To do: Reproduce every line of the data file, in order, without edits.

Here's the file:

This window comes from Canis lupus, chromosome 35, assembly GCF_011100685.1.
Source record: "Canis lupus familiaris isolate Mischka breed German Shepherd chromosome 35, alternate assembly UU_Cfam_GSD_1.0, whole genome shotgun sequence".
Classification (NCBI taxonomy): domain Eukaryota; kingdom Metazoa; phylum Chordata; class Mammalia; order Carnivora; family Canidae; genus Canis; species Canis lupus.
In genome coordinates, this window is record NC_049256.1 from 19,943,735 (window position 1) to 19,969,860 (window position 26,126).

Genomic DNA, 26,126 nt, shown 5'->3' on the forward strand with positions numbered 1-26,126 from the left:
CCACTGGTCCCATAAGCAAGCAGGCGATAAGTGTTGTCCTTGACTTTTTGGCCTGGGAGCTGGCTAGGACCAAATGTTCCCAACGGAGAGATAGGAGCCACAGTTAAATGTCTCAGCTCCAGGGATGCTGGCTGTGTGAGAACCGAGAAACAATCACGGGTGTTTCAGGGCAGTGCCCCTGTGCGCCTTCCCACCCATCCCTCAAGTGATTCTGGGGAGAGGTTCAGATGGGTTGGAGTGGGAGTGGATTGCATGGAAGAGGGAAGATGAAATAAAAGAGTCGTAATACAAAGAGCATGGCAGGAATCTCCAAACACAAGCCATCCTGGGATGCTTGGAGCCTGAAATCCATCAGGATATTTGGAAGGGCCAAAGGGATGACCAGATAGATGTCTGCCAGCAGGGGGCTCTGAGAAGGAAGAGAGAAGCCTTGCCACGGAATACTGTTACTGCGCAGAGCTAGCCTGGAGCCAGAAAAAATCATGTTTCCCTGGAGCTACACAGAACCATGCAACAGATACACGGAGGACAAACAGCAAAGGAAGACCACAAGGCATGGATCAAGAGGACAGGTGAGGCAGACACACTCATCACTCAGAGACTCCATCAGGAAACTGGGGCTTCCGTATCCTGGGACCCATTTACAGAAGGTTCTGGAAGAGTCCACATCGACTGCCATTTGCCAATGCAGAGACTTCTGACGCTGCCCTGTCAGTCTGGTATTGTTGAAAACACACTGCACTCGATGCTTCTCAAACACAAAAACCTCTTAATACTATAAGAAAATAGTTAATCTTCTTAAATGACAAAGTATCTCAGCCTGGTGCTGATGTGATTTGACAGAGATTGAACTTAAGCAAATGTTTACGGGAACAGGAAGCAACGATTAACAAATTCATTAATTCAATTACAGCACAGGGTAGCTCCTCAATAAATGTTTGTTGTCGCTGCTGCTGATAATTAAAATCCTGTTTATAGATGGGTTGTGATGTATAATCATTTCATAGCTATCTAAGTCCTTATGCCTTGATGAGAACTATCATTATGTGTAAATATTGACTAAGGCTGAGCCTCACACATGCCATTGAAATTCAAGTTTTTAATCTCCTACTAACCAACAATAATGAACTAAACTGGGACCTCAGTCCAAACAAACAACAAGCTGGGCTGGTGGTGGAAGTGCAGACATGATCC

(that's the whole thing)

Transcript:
This window comes from Canis lupus, chromosome 35, assembly GCF_011100685.1.
Source record: "Canis lupus familiaris isolate Mischka breed German Shepherd chromosome 35, alternate assembly UU_Cfam_GSD_1.0, whole genome shotgun sequence".
Classification (NCBI taxonomy): domain Eukaryota; kingdom Metazoa; phylum Chordata; class Mammalia; order Carnivora; family Canidae; genus Canis; species Canis lupus.
In genome coordinates, this window is record NC_049256.1 from 19,943,735 (window position 1) to 19,969,860 (window position 26,126).

Genomic DNA, 26,126 nt, shown 5'->3' on the forward strand with positions numbered 1-26,126 from the left:
CCACTGGTCCCATAAGCAAGCAGGCGATAAGTGTTGTCCTTGACTTTTTGGCCTGGGAGCTGGCTAGGACCAAATGTTCCCAACGGAGAGATAGGAGCCACAGTTAAATGTCTCAGCTCCAGGGATGCTGGCTGTGTGAGAACCGAGAAACAATCACGGGTGTTTCAGGGCAGTGCCCCTGTGCGCCTTCCCACCCATCCCTCAAGTGATTCTGGGGAGAGGTTCAGATGGGTTGGAGTGGGAGTGGATTGCATGGAAGAGGGAAGATGAAATAAAAGAGTCGTAATACAAAGAGCATGGCAGGAATCTCCAAACACAAGCCATCCTGGGATGCTTGGAGCCTGAAATCCATCAGGATATTTGGAAGGGCCAAAGGGATGACCAGATAGATGTCTGCCAGCAGGGGGCTCTGAGAAGGAAGAGAGAAGCCTTGCCACGGAATACTGTTACTGCGCAGAGCTAGCCTGGAGCCAGAAAAAATCATGTTTCCCTGGAGCTACACAGAACCATGCAACAGATACACGGAGGACAAACAGCAAAGGAAGACCACAAGGCATGGATCAAGAGGACAGGTGAGGCAGACACACTCATCACTCAGAGACTCCATCAGGAAACTGGGGCTTCCGTATCCTGGGACCCATTTACAGAAGGTTCTGGAAGAGTCCACATCGACTGCCATTTGCCAATGCAGAGACTTCTGACGCTGCCCTGTCAGTCTGGTATTGTTGAAAACACACTGCACTCGATGCTTCTCAAACACAAAAACCTCTTAATACTATAAGAAAATAGTTAATCTTCTTAAATGACAAAGTATCTCAGCCTGGTGCTGATGTGATTTGACAGAGATTGAACTTAAGCAAATGTTTACGGGAACAGGAAGCAACGATTAACAAATTCATTAATTCAATTACAGCACAGGGTAGCTCCTCAATAAATGTTTGTTGTCGCTGCTGCTGATAATTAAAATCCTGTTTATAGATGGGTTGTGATGTATAATCATTTCATAGCTATCTAAGTCCTTATGCCTTGATGAGAACTATCATTATGTGTAAATATTGACTAAGGCTGAGCCTCACACATGCCATTGAAATTCAAGTTTTTAATCTCCTACTAACCAACAATAATGAACTAAACTGGGACCTCAGTCCAAACAAACAACAAGCTGGGCTGGTGGTGGAAGTGCAGACATGATCC